specific learning difficulties is a delay in the connections between the neural pathways. Constant reinforcement of activities to stimulate these neural pathways is essential if a learner with special education needs or specific learning difficulties is to achieve his or her potential. The brain reacts to the environment as it learns from experience. A stimulating environment encourages network formation and ‘results in the improvement of the brain’s ability to react, learn and memorise – its intelligence’ (Portwood 2000).
For example, proprioception (the awareness of where our limbs are in space) affects many children with learning difficulties such as ADHD, dyspraxia and dyslexia. The sensitive receptors that react to the amount of contraction or stretch in our muscles undergo when moving inform our brain which records it in our memory system. This kinaesthetic mapping is an essential part of developing good gross motor skills, which in turn produce more sophisticated fine motor skills essential for learning, both in the classroom and generally in life skills. The vestibular system also provides us with information regarding the direction and speed of movement. It enables us to develop good muscle tone and balance. If the proprioceptive and vestibular systems do not function effectively a child will appear clumsy and uncoordinated – a feature prevalent in a child with dyspraxia.
The nature of physical play is directly related to the child’s level of motor control. In most children this is an area of voluntary movement, but for those children with special needs this is not so clearly defined. Activities such as weaving in and out of obstacles, combining swift changes of movement and direction, following a sequence and keeping balance are an essential part of achieving fluidity of movement. Playground activities that incorporate the use of large muscle groups (coordination of arms, legs, head and trunk) leading to improvement in control of small muscles groups (balance in the feet or hands grasping, which is involved in large movements such as climbing) form part of a child’s developmental milestones. Manipulative skills such as pouring take place through sand and water play; this is where loose items combine spatial judgement, movement control and clear separate roles for both hands. The use of each tool often requires practice for children with impaired motor control.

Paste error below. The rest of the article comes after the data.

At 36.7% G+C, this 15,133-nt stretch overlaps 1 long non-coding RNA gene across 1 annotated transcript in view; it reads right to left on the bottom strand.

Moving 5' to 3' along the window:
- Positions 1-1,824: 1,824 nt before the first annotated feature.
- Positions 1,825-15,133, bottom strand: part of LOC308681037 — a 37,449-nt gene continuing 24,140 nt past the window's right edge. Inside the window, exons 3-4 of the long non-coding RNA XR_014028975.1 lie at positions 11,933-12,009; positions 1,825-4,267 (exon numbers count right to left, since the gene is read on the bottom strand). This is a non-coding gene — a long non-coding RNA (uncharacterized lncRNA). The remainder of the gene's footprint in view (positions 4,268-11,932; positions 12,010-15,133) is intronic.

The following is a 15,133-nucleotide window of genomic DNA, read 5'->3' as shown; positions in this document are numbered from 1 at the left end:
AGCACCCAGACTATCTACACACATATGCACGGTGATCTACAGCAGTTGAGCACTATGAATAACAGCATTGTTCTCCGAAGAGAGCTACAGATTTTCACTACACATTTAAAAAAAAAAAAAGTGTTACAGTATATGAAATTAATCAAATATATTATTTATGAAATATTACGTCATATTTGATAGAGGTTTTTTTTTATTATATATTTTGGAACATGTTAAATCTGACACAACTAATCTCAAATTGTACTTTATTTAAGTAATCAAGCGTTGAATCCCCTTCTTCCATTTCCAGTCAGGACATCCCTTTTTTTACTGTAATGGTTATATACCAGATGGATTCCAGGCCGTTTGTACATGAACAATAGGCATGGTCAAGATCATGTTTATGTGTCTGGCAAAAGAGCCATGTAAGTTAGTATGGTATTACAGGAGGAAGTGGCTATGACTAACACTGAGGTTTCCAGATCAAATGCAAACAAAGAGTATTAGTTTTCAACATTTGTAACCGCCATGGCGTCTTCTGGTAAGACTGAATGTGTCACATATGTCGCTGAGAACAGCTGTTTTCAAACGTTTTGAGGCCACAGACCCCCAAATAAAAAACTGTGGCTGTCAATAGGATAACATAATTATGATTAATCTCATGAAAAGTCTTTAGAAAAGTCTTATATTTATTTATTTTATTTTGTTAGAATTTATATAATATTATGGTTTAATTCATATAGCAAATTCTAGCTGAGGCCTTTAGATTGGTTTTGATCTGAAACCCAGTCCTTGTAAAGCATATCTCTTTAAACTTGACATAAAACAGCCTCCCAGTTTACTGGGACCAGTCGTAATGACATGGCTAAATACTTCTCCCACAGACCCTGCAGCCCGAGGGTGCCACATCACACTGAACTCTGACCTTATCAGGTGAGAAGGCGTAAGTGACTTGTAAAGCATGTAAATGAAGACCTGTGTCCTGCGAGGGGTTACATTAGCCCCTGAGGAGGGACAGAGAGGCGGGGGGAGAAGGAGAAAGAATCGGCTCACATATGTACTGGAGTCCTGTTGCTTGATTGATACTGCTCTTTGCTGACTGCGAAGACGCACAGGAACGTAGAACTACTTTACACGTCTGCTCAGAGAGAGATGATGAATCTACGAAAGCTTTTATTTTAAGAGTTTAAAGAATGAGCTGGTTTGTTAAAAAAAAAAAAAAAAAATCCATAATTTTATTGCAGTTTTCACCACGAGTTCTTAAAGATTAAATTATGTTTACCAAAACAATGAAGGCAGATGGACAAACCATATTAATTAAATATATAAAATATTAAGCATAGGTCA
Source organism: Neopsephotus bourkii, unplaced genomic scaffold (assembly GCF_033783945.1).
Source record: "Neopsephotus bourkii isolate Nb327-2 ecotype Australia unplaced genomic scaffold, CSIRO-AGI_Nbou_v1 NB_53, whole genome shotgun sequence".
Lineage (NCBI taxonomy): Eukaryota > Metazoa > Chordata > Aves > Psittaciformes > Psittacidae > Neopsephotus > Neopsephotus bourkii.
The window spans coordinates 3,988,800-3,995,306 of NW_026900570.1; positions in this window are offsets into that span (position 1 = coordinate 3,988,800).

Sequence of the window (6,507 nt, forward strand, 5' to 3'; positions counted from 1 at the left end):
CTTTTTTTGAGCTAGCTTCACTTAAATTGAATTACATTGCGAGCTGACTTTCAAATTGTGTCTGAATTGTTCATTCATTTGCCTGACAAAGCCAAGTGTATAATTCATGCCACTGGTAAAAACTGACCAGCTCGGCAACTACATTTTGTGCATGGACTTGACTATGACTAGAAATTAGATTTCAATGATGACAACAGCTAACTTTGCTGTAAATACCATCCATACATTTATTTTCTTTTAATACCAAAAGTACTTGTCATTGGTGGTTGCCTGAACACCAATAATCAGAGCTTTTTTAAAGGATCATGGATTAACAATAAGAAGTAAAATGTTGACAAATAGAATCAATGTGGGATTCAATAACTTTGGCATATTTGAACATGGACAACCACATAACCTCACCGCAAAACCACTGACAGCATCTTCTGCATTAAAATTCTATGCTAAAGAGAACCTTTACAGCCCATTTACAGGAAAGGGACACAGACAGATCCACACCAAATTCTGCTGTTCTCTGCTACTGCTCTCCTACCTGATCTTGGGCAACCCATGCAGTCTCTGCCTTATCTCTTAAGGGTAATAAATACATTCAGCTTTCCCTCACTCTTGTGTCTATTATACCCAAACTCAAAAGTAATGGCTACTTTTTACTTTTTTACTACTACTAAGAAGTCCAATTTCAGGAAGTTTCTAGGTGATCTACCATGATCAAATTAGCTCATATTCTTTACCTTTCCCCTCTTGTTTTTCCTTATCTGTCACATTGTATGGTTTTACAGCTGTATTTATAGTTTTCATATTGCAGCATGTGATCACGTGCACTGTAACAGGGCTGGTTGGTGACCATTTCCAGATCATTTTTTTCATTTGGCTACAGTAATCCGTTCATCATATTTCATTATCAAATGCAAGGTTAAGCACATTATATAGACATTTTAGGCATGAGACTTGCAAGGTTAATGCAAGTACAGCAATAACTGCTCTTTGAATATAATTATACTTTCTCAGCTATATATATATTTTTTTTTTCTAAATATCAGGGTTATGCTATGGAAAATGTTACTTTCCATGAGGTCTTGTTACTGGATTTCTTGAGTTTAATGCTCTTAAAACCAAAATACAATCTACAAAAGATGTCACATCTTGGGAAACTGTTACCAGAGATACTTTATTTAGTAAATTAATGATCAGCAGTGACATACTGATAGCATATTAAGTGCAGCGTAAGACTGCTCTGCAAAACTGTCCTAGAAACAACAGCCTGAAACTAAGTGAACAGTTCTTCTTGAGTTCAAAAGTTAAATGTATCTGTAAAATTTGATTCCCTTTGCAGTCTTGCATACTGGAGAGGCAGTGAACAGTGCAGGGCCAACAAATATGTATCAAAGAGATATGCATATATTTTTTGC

There is often conflict between child safety and development of these fine motor skills and supported practice may be required, particularly where a sequence of activities is required. A well-designed playground does much to support the teacher’s role by facilitating one-to-one contact, observation and support. A playground that incorporates plenty of multisensory stimulation will improve the integration of skills such as spatial awareness, body image, interaction and self-esteem. Equally, it is important to include tranquil areas where a child who has difficulty in assimilating numerous activities has the opportunity for ‘down time’.
Above all children with special educational needs require more time to organise their thoughts, actions and responses. They may have devised strategies to avoid difficult tasks so it is important to show appreciation of the things that they are good at, while encouraging them to challenge their limitations – giving plenty of support and affirmation along the way. This is especially important in younger children where self-esteem seems to rely more on success than on doing the same activity as everyone else.
Children with special needs have a critical need and right to play as an essential means of maximising their potential. Integration, not segregation, is the need of most children with special needs. For most children this is best done when they are integrated into a well-planned and equipped children’s centre playground. It allows them to be seen primarily as individuals in their own right and only secondarily as children with special needs.